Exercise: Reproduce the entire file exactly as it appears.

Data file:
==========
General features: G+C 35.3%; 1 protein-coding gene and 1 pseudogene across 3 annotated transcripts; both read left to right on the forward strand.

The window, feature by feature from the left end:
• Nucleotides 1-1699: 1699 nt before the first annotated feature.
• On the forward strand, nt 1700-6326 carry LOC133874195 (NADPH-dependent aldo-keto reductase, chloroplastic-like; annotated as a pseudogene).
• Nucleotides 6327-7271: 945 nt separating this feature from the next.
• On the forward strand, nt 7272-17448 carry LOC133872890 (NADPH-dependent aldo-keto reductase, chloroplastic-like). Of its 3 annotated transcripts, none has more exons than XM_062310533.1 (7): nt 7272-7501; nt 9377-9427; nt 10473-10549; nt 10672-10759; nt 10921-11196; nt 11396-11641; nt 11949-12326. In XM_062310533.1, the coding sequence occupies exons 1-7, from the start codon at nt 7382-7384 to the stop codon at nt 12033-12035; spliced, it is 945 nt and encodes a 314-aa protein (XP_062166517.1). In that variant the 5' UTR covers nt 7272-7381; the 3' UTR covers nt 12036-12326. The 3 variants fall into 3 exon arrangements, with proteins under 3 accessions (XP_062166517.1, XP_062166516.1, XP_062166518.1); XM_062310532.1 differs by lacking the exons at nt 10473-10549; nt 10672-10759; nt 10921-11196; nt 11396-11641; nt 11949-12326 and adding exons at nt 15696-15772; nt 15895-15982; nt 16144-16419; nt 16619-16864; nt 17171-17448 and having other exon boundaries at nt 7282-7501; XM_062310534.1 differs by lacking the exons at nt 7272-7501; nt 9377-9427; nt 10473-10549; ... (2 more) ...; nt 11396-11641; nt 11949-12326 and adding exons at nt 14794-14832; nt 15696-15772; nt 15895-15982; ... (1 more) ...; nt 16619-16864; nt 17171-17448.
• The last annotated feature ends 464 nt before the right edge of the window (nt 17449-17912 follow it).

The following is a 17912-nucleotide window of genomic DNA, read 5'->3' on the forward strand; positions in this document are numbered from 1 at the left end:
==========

General features: G+C 35.3%; 1 protein-coding gene and 1 pseudogene across 3 annotated transcripts; both read left to right on the forward strand.

The window, feature by feature from the left end:
• Nucleotides 1-1699: 1699 nt before the first annotated feature.
• On the forward strand, nt 1700-6326 carry LOC133874195 (NADPH-dependent aldo-keto reductase, chloroplastic-like; annotated as a pseudogene).
• Nucleotides 6327-7271: 945 nt separating this feature from the next.
• On the forward strand, nt 7272-17448 carry LOC133872890 (NADPH-dependent aldo-keto reductase, chloroplastic-like). Of its 3 annotated transcripts, none has more exons than XM_062310533.1 (7): nt 7272-7501; nt 9377-9427; nt 10473-10549; nt 10672-10759; nt 10921-11196; nt 11396-11641; nt 11949-12326. In XM_062310533.1, the coding sequence occupies exons 1-7, from the start codon at nt 7382-7384 to the stop codon at nt 12033-12035; spliced, it is 945 nt and encodes a 314-aa protein (XP_062166517.1). In that variant the 5' UTR covers nt 7272-7381; the 3' UTR covers nt 12036-12326. The 3 variants fall into 3 exon arrangements, with proteins under 3 accessions (XP_062166517.1, XP_062166516.1, XP_062166518.1); XM_062310532.1 differs by lacking the exons at nt 10473-10549; nt 10672-10759; nt 10921-11196; nt 11396-11641; nt 11949-12326 and adding exons at nt 15696-15772; nt 15895-15982; nt 16144-16419; nt 16619-16864; nt 17171-17448 and having other exon boundaries at nt 7282-7501; XM_062310534.1 differs by lacking the exons at nt 7272-7501; nt 9377-9427; nt 10473-10549; ... (2 more) ...; nt 11396-11641; nt 11949-12326 and adding exons at nt 14794-14832; nt 15696-15772; nt 15895-15982; ... (1 more) ...; nt 16619-16864; nt 17171-17448.
• The last annotated feature ends 464 nt before the right edge of the window (nt 17449-17912 follow it).

The following is a 17912-nucleotide window of genomic DNA, read 5'->3' on the forward strand; positions in this document are numbered from 1 at the left end: